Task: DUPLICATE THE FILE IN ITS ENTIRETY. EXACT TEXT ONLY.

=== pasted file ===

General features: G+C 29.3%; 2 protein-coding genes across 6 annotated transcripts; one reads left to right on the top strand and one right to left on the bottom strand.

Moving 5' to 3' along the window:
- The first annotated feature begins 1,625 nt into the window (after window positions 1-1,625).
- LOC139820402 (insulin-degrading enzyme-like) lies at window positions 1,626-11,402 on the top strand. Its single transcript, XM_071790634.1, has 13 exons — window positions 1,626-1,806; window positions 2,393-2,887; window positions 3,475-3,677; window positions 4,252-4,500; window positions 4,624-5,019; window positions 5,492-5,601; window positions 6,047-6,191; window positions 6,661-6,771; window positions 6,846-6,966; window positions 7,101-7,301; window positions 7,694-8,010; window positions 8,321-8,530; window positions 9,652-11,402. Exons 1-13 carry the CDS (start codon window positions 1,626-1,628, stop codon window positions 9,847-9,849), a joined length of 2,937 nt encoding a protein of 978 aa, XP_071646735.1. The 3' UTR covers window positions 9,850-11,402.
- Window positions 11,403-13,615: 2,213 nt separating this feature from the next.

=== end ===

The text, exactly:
General features: G+C 29.3%; 2 protein-coding genes across 6 annotated transcripts; one reads left to right on the top strand and one right to left on the bottom strand.

Moving 5' to 3' along the window:
- The first annotated feature begins 1,625 nt into the window (after window positions 1-1,625).
- LOC139820402 (insulin-degrading enzyme-like) lies at window positions 1,626-11,402 on the top strand. Its single transcript, XM_071790634.1, has 13 exons — window positions 1,626-1,806; window positions 2,393-2,887; window positions 3,475-3,677; window positions 4,252-4,500; window positions 4,624-5,019; window positions 5,492-5,601; window positions 6,047-6,191; window positions 6,661-6,771; window positions 6,846-6,966; window positions 7,101-7,301; window positions 7,694-8,010; window positions 8,321-8,530; window positions 9,652-11,402. Exons 1-13 carry the CDS (start codon window positions 1,626-1,628, stop codon window positions 9,847-9,849), a joined length of 2,937 nt encoding a protein of 978 aa, XP_071646735.1. The 3' UTR covers window positions 9,850-11,402.
- Window positions 11,403-13,615: 2,213 nt separating this feature from the next.